Dremel/Proxxon for power carving?

37ucv67i

War Hero
I'm looking at getting into wood and stone power carving, nothing special and just for fun after work. It seems that Dremel and Proxxon are the main manufacturers for the appropriate multi-tools. Can anyone advise on what to take into account when deciding what to buy? Maximum price is 100 quid. Ideally the tool would be suitable for hard stones such as granite, but then we're probably moving into a different price range. Grateful for any useful hints and ideas.
 

Helm

MIA
Moderator
Book Reviewer
Dremel while good for light work I suspect might not be up to the task.
 

Slime

LE
Dremel is a very clever brand imho, they sell tools that are fairly poor, and very much DIY level tools, but at entry level professional tool prices.

I have a Dremel 4000 model, it’s very much a tool only suited to very light work.

For heavier work something like a pillar drill, or drill in a drill press/clamp with a flexible extension shaft might be a better option. A pillar drill would also be a lot quieter than a hand held rotary tool.

Anything has to be better than a Dremel with their desire to rapidly become very very hot to hold :)
 
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Dremel while good for light work I suspect might not be up to the task.
I've burned two sets of brushes out of my Dremel, great for intricate light work occasionally, prolonged heavier use doesn't stand the test.
 

Slime

LE
I've burned two sets of brushes out of my Dremel, great for intricate light work occasionally, prolonged heavier use doesn't stand the test.
I‘ve burned the thermal fuse on mine.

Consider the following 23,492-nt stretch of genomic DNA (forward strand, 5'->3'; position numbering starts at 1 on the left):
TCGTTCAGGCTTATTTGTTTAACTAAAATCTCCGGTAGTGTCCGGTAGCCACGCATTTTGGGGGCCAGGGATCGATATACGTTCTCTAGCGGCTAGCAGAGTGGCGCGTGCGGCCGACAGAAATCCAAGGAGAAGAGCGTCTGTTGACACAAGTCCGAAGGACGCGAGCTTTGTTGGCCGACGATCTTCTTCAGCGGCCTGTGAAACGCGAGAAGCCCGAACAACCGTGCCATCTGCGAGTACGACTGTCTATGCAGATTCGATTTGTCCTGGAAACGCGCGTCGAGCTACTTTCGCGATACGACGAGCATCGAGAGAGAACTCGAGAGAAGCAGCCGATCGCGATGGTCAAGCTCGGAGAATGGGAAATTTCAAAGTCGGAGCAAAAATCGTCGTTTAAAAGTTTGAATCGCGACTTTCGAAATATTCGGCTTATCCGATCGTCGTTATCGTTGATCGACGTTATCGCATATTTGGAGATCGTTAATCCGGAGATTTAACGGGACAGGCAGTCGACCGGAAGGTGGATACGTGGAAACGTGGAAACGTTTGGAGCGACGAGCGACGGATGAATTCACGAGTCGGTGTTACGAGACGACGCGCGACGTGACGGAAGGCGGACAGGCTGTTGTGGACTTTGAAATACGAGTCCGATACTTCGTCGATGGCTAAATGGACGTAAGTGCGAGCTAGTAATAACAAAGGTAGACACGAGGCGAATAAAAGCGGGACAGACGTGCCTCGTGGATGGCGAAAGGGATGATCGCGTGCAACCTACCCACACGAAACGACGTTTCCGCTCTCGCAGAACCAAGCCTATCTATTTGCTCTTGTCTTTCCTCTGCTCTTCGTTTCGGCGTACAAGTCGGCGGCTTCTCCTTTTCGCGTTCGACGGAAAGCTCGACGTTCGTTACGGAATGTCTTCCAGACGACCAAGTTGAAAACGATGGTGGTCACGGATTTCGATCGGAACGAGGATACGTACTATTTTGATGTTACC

I can’t help feeling the fact they use a non resetting thermal device is part of getting owners to buy a new tool when the old one stops working.

I just buy a new fuse for a tenner, but it’s still something annoying, and not the kind of issue I ever get with my Makita or DeWalt tools.
 

Helm

MIA
Moderator
Book Reviewer
Dremel is a very clever brand imho, they sell tools that are fairly poor, and very much DIY level tools, but at entry level professional tool prices.

I have a Dremel 4000 model, it’s very much a tool only suited to very light work.

For heavier work something like a pillar drill, or drill in a drill press/clamp with a flexible extension shaft might be a better option. A pillar drill would also be a lot quieter than a hand held rotary tool.

Anything has to be better than a Dremel with their desire to rapidly become very very hit to hold :)
In fairness I use it for modelling work and it's excellent for that, but for anything heavier like I say I can see it being poor
 
I bought a 'Performance Power' (B&Q own brand?) Dremel type tool some years ago...

Quite clearly it is a tool that may be unsafe to casual visitors to you home as in the user manual it says,

"Do not let visitors touch this tool or extension cord. Visitors must be must be kept away from the work area".

How many visitors just turn up and ask if they can touch your tool eh?

It is still functional after many years but attaching the flexible extension to its chuck is no longer possible. When it eventually dies I will have a new one that doesn't mind if visitors want to touch my tool.
 

Oyibo

LE
I owned both over the years and Proxxon quality is waaaay better, but you pay for it.
My opinion is that Proxxon is better for intensive but not too varied work, while Dremel has a lot more flexibility for work due to the vast array of optional extras.